Coaching the Veteran Teacher

Teaching students requires compassion and a willingness to learn from teachers who have years of experience in their field.

There are both subtle and significant differences between teaching novice teachers and veteran teachers in terms of their methods of instruction. The most recent technological advancements or academic learning trends may have been introduced to novice teachers, even if they do not have the necessary classroom experience to do so. When working with these learners, an instructional coach understands that they require the research, skills, and strategies necessary to build a community.

New teachers lack the knowledge and experience that seasoned veterans have gained through their years of teaching. An instructional coach should treat veteran teachers with decency and courtesy.

For example, veteran teachers have witnessed every educational initiative that has been implemented. They can tell the difference between a recycled idea and a new one. They can recall differentiated instruction, which refers to tailoring instruction to a child’s learning style, backward design, which refers to writing the test first, and higher-order thinking skills, which refers to the fact that there may be more than one correct answer. Teachers with a lot of experience know how to build relationships with their students. They design lessons that are both motivating and engaging, and they help students develop a sense of belonging.

Experienced teachers are eager to provide clear directions and plan in detail, but we also know that they can provide learning opportunities for new teachers.

Are there any new insights or learning that an instructional coach can provide to veteran teachers that they do not already possess? These wise and well-respected individuals could benefit from new information or insights. They are under no obligation to be condescending or pompous.


These suggestions will assist you in developing a mutually respectful and fruitful coaching relationship with experienced teachers.

  • To gain insight into the teaching style of new educators, request to observe a class. The opportunity to observe a class will provide you with valuable insight into how to assist new teachers, and it will also provide you with the opportunity to learn how a veteran teacher might benefit from your assistance.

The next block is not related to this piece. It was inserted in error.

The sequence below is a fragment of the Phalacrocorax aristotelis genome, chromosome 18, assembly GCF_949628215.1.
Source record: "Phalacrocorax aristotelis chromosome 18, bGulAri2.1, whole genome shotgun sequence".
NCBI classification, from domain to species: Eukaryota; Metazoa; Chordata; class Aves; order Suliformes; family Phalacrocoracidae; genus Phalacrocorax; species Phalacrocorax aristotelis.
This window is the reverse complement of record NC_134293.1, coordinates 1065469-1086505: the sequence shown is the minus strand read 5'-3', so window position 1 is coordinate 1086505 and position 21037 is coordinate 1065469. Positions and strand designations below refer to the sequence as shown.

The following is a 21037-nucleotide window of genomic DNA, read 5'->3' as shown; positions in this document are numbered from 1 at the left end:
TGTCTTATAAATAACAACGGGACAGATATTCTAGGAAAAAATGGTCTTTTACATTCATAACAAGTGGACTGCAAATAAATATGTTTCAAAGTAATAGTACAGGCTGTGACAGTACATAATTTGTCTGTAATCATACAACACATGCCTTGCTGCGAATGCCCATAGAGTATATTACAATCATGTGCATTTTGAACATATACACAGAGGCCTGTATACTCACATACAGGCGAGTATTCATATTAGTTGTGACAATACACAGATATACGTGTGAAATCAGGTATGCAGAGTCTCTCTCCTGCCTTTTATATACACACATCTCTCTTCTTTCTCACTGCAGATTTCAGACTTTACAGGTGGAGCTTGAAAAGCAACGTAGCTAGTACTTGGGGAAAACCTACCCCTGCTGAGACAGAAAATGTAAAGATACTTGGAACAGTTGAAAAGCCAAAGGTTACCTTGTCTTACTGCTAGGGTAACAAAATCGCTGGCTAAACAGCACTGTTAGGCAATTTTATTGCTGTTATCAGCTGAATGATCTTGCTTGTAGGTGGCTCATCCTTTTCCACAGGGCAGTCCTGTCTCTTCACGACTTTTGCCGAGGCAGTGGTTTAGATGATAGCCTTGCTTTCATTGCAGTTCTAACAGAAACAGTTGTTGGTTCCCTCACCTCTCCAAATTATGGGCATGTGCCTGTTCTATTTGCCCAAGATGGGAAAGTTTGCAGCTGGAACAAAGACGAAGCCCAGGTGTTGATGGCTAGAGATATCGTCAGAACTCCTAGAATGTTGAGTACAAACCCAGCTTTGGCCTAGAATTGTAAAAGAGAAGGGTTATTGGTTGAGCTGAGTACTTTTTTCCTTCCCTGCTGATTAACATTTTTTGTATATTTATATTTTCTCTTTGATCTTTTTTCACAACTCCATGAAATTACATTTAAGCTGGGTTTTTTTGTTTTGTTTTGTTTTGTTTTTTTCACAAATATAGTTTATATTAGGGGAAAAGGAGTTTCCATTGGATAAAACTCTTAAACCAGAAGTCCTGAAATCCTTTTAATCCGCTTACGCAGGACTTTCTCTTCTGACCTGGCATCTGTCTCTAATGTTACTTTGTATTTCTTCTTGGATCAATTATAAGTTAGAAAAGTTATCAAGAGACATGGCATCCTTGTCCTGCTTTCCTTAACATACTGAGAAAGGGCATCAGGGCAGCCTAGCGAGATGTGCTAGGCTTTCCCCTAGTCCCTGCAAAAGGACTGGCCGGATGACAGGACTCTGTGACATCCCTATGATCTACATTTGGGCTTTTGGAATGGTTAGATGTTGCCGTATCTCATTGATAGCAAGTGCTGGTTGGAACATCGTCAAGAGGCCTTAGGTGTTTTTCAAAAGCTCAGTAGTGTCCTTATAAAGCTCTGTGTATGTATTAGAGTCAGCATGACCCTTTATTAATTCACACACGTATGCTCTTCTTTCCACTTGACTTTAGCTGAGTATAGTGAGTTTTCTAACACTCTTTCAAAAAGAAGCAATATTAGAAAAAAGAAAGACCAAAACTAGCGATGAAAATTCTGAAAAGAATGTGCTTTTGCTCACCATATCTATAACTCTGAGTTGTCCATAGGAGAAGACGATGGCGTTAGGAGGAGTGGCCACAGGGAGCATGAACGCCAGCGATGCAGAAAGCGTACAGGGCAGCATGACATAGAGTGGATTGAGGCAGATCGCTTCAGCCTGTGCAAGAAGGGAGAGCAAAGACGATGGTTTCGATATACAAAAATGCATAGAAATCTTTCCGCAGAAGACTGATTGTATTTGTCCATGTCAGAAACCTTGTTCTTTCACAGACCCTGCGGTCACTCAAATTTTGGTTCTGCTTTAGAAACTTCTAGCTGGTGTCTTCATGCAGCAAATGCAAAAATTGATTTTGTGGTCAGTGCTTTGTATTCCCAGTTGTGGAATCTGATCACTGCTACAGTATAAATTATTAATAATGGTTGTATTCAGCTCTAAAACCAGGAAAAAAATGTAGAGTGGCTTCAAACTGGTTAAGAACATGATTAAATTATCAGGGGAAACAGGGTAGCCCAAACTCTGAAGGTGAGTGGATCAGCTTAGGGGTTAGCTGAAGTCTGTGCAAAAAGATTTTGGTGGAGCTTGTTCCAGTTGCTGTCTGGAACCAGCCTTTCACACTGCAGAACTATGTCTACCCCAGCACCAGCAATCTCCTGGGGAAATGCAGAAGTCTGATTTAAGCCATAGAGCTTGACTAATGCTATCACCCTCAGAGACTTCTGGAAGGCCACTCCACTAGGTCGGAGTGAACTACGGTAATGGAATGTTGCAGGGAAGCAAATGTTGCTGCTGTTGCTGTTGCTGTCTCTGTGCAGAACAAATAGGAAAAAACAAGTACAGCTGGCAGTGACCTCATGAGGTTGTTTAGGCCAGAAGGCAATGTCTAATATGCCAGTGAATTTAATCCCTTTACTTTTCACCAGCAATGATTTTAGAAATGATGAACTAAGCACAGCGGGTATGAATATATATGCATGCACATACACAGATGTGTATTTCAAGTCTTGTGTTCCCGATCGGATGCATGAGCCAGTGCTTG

• Never assume that you are attempting to undo years of effort. In the process, they made mistakes and learned from them, as well as enjoyed years of trial and error. Pay close attention to the tone and demeanor of your voice. You are a guest in their academic community of learners, and you are expected to contribute.
  • After you have observed the students, you should talk with them about the lesson. It might be interesting to find out how they came up with the lesson idea, what questions they asked, and what they hope students will remember about the lesson a decade from now from their answers.
  • Pay close attention to the teacher’s instructions and take thorough notes. Take a look at the teacher’s background and what they do. Clarifying language should be used to communicate your thoughts and suggestions. The clarifying language indicates to the speaker that he or she has been heard, but that the listener may not be fully comprehending what has been said. A fantastic opportunity to learn from seasoned educators and to use conversation to help you collaborate and begin planning together is presented here. You might want to clarify your understanding by asking the following questions: Did you understand what I said when you said? Was my paraphrasing of your words accurate?
  • Inquire with a veteran teacher if you can assist with a lesson. As part of a whole-class activity, you could teach students how to use an annotation strategy. You could work with a small group of students to assist them in reading the chapter that has been assigned. You can make specific recommendations on how to collaborate with the veteran teacher and gain an understanding of their teaching methods and procedures.
    Inquire with veteran teachers about the possibility of sharing a lesson with the rest of the staff. Perhaps there is a strategy that works well in one teacher’s classroom but not in another’s, and this is why. They’ll frequently claim that they have a successful strategy, but they’re not aware that it is a best practice that is widely recognized.

It is impossible to overstate the wealth of knowledge that comes with years of learning and teaching experience. Veteran teachers frequently serve as mentors to newer members of the staff. As a coach or a colleague, you have the opportunity to learn from and share your knowledge with others. These relationships can be developed and nurtured to assist students in learning more about their work and gaining greater insight.